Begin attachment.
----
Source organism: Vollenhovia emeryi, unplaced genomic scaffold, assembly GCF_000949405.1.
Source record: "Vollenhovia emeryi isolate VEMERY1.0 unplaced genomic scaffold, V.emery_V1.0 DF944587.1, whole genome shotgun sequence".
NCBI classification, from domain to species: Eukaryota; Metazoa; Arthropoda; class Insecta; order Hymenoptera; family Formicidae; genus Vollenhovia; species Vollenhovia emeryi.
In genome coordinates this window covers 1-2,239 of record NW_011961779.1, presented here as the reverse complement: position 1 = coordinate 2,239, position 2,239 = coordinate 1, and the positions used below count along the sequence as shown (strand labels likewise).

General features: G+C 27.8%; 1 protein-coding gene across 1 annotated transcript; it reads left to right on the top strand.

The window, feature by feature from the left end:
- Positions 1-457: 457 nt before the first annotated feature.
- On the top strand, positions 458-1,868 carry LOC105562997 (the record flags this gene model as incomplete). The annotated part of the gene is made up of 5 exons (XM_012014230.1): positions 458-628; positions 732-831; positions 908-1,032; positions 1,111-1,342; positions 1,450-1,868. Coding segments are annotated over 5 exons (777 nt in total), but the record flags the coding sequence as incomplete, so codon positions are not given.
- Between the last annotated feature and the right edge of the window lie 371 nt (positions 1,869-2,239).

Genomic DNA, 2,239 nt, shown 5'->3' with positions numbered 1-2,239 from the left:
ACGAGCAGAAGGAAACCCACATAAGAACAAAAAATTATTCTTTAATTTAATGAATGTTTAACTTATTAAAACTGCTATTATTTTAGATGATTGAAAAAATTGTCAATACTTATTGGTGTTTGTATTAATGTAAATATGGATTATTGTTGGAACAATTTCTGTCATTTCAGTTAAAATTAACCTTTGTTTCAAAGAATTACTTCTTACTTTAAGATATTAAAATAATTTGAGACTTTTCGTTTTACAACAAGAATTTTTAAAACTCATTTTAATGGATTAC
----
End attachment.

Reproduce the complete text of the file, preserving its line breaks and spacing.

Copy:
Source organism: Vollenhovia emeryi, unplaced genomic scaffold, assembly GCF_000949405.1.
Source record: "Vollenhovia emeryi isolate VEMERY1.0 unplaced genomic scaffold, V.emery_V1.0 DF944587.1, whole genome shotgun sequence".
NCBI classification, from domain to species: Eukaryota; Metazoa; Arthropoda; class Insecta; order Hymenoptera; family Formicidae; genus Vollenhovia; species Vollenhovia emeryi.
In genome coordinates this window covers 1-2,239 of record NW_011961779.1, presented here as the reverse complement: position 1 = coordinate 2,239, position 2,239 = coordinate 1, and the positions used below count along the sequence as shown (strand labels likewise).

General features: G+C 27.8%; 1 protein-coding gene across 1 annotated transcript; it reads left to right on the top strand.

The window, feature by feature from the left end:
- Positions 1-457: 457 nt before the first annotated feature.
- On the top strand, positions 458-1,868 carry LOC105562997 (the record flags this gene model as incomplete). The annotated part of the gene is made up of 5 exons (XM_012014230.1): positions 458-628; positions 732-831; positions 908-1,032; positions 1,111-1,342; positions 1,450-1,868. Coding segments are annotated over 5 exons (777 nt in total), but the record flags the coding sequence as incomplete, so codon positions are not given.
- Between the last annotated feature and the right edge of the window lie 371 nt (positions 1,869-2,239).

Genomic DNA, 2,239 nt, shown 5'->3' with positions numbered 1-2,239 from the left:
ACGAGCAGAAGGAAACCCACATAAGAACAAAAAATTATTCTTTAATTTAATGAATGTTTAACTTATTAAAACTGCTATTATTTTAGATGATTGAAAAAATTGTCAATACTTATTGGTGTTTGTATTAATGTAAATATGGATTATTGTTGGAACAATTTCTGTCATTTCAGTTAAAATTAACCTTTGTTTCAAAGAATTACTTCTTACTTTAAGATATTAAAATAATTTGAGACTTTTCGTTTTACAACAAGAATTTTTAAAACTCATTTTAATGGATTAC